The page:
American golden orioles forage in trees and shrubs, also making short flights to catch insects. They acrobatically clamber, hover and hang among foliage as they comb high branches. They also eat berries and nectar.
These birds are solitary outside their mating season. The species is monogamous, but extra-pair copulation is relatively common. In the spring, males establish a territory then display to females by singing and chattering while hopping from perch to perch in front of them. Males also give a bow display, bowing with wings lowered and tail fanned. Depending on their receptiveness, the females may ignore these displays or sing and give calls or a wing-quiver display in response. The wing-quiver display involves leaning forward, often with tail partly fanned, and fluttering or quivering slightly lowered wings.
The American golden oriole's nest is built by the female. It is a tightly woven pouch located on the end of a branch, consisting of any plant or animal materials available, hanging down on the underside. The trees chosen for the construction of the nest are usually 7 to 9 m. The female lays three to seven eggs. The eggs are bluish white and the incubation period is 12 to 14 days. Once the nestlings hatch, they are fed by regurgitation by both parents and brooded by the female for two weeks. After this the young start to fledge, becoming largely independent shortly thereafter. If the eggs, young, or nest are destroyed, this bird is unable to lay a replacement clutch. The lifespan of the American golden oriole is 10 years.
Other species in the genus are:

Black-throated oriole (Icterinovus nigrolaimus)
This species lives in the lowland forests of Great Antigua. The male is bright yellow apart from black in the face, throat, wings and tail. The females are yellow-brown on the upper parts with darker wings, and dull yellow on the breast and belly. This species has 20 cm of length and 28 cm of wingspan. The males are slightly large than females. All adults have pointed dark grey bills and white wing bars.

Masked oriole (Icterinovus splendidus)
This species lives in the woodlands and forests of North eastern Mexico. The male is bright yellowish orange apart from black plumage around the eyes, wings and tail. The females are yellow-brown on the upper parts with darker wings, and dull orange on the breast and belly. This species has 22 cm of length and 30 cm of wingspan. The males are slightly larger than females. All adults have pointed dark grey bills and white wing bars.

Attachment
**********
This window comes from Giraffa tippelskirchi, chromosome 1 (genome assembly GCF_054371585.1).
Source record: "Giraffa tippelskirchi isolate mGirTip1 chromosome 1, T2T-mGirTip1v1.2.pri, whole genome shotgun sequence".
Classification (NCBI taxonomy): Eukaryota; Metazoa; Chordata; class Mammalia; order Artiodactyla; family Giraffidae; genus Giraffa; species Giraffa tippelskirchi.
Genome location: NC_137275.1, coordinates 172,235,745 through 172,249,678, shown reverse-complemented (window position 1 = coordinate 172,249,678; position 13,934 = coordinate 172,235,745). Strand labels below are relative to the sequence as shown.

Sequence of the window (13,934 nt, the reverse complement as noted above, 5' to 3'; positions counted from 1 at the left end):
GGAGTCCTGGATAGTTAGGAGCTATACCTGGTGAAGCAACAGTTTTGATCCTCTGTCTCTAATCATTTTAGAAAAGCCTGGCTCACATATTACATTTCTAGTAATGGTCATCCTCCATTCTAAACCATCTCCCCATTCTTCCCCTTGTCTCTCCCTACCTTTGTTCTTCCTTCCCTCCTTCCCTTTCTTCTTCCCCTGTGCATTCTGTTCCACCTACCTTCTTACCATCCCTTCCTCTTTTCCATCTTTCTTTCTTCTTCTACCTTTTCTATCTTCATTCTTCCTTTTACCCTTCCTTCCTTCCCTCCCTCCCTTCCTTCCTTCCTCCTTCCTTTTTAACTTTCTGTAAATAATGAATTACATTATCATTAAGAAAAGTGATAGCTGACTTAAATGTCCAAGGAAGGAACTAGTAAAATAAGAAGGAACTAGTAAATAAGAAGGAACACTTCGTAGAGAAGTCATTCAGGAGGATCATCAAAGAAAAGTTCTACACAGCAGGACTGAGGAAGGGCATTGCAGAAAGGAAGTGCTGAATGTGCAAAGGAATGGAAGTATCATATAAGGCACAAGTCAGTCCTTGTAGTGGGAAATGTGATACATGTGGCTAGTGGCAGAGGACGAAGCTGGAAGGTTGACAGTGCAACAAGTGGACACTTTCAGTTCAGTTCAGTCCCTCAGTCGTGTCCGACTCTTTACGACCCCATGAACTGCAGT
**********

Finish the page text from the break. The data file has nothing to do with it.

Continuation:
Black-headed oriole (Icterinovus maurocephalus)
This species is the only migratory representative of this genus. The breeding habitat of this bird is the semi-open areas with deciduous trees of North America and it winters in the tropical forests of Mexico, with some reaching the forests of Northern South America. The black-headed oriole is 19 cm long, with a wingspan of 29 cm. The males have black feathers in the head, wings and tail, while their chest, belly and back are reddish-orange. The females and the juvenile are olive-green on the upper parts and yellowish on the breast. All adults have pointed dark grey bills and white wing bars.

Marsh Oriole (Icterinovus palustris)
This species is endemic to marshes and damp areas of the Florida Peninsula. The Marsh oriole is 24 cm long, with a wingspan of 32 cm. The males are totally black, with the exception of their head, neck and breast that are bright orange. The females and the juvenile are olive-green on the upper parts and yellowish on the breast. All adults have pointed dark grey bills and white wing bars.

Amazonian oriole (Icterinovus flavoventer)
Living in the rainforests of Northern South America, this species shows how far some populations of Baltimore oriole reached when fleeing the cold of the Ice Age. Like its Northern relatives, the Amazonian oriole have sexual dimorphism, with the males having bright yellow feathers in the belly and flanks, while the rest of their plumage is black. The females and the juvenile are mostly greyish-brown, with pale yellow on the belly. All adults have pointed dark grey bills and white wing bars.

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ссылка на сообщение  Отправлено: 29.05.21 23:59. Заголовок: I organized my descr..


I organized my descriptions about North American swans:
Carunculated swan (Neocygnus carunculatus)
The anthropogenic interference in the nature during the Holocene caused the extinction of several species. These that survived were able to continue their evolution and their descendants appeared in the Neocene. The Carunculated swan is the descendant of one of these survivors. This species lives at rivers, lakes, estuaries and costal lagoons in the temperate regions of North America. The largest population of this bird is located at the Mishe-Nama Lake, which is also the Northernmost point of the distribution of this species. When the winter arrives at the Northern Hemisphere, the carunculated swan migrates to Southeastern and Southern South America, where it stays in freshwater and brackish habitats. The great distance covered by it during the migration is a result of the Ice Age that happened during the end of the Holocene, seeking to flee from the cold, the ancestor of these birds were forced to migrate to low latitudes, reaching South America. This migratory habit was passed to it descendants.